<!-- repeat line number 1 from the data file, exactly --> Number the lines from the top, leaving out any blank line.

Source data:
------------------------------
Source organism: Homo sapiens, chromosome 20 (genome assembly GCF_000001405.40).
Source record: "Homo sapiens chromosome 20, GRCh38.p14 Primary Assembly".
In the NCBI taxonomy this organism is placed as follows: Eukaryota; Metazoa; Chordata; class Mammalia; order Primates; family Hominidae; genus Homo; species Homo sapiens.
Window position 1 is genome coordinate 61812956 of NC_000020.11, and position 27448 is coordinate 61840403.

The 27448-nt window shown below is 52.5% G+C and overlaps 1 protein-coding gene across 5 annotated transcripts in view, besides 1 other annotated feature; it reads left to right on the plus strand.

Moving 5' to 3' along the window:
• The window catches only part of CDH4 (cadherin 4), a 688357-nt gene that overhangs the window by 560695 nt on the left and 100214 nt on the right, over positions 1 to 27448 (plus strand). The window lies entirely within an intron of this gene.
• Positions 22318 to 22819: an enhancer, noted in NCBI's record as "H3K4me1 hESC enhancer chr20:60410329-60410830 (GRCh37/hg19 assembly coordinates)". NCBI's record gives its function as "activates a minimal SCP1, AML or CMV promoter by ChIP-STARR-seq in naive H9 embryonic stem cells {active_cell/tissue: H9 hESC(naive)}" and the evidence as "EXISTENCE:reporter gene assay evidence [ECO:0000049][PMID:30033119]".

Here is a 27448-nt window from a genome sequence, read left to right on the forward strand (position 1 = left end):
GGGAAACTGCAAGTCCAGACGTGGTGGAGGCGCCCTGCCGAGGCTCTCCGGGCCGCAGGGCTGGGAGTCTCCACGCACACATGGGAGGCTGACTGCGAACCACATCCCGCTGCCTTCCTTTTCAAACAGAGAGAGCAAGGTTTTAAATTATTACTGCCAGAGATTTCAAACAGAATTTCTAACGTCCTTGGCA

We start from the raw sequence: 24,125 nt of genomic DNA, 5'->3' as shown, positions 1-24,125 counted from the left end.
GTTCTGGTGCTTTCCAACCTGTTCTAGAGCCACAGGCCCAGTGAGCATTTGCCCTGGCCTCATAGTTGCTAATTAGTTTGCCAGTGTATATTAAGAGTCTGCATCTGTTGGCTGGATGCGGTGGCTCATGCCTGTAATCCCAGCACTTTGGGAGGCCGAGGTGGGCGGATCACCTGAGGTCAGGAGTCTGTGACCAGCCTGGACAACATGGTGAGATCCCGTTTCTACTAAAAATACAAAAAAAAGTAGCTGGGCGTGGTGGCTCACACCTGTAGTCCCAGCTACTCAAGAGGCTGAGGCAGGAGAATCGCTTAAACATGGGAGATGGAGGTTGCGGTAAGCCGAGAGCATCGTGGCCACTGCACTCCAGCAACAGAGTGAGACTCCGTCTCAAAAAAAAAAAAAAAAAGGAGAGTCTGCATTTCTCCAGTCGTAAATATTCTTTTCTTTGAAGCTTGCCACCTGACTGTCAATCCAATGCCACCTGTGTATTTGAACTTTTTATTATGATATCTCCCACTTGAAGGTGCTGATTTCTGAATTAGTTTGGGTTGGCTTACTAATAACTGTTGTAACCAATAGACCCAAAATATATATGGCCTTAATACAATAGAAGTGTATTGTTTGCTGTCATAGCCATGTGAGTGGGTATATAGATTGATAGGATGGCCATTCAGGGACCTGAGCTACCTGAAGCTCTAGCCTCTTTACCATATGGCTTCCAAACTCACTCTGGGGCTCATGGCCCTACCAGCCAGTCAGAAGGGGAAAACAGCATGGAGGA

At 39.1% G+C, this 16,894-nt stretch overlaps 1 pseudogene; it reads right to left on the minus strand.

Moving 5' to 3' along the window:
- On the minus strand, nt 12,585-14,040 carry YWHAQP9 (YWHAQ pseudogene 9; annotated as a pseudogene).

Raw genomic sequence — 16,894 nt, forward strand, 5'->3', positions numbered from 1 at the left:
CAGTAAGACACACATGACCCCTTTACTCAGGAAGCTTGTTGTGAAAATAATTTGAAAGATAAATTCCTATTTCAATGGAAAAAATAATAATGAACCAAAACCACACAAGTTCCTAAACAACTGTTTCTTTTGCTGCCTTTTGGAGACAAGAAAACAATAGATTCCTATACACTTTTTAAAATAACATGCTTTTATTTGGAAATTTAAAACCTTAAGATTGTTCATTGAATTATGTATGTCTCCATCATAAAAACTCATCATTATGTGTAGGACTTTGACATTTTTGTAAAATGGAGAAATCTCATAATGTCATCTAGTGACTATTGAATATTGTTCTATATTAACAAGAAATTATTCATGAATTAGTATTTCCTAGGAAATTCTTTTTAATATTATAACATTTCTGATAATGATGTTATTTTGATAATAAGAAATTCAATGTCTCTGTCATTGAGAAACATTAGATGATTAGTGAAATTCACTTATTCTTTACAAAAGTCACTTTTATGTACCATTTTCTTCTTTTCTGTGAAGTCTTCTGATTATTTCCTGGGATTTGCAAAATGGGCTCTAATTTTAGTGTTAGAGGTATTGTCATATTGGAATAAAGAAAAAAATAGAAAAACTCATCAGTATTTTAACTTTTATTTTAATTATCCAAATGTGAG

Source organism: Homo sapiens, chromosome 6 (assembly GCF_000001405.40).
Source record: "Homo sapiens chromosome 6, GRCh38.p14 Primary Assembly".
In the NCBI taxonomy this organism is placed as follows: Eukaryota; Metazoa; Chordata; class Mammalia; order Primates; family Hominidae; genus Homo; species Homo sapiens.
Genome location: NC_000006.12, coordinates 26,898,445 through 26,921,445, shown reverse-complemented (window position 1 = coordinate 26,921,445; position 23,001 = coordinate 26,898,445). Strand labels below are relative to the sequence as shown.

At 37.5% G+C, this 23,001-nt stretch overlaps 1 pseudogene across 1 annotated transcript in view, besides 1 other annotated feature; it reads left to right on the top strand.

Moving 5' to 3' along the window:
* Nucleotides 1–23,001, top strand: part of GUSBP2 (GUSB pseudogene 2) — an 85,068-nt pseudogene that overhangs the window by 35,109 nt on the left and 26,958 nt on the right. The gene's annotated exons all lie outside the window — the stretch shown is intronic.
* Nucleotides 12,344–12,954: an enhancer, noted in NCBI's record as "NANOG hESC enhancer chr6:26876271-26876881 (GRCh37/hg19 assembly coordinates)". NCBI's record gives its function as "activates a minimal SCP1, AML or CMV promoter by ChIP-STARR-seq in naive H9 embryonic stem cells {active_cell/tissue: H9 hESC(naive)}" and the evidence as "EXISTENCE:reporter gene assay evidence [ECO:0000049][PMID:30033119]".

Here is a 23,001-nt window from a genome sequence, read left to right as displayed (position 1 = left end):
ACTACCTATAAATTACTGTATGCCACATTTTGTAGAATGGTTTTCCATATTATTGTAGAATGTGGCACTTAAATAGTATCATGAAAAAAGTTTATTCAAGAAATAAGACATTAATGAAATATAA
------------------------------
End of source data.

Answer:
Source organism: Homo sapiens, chromosome 20 (genome assembly GCF_000001405.40).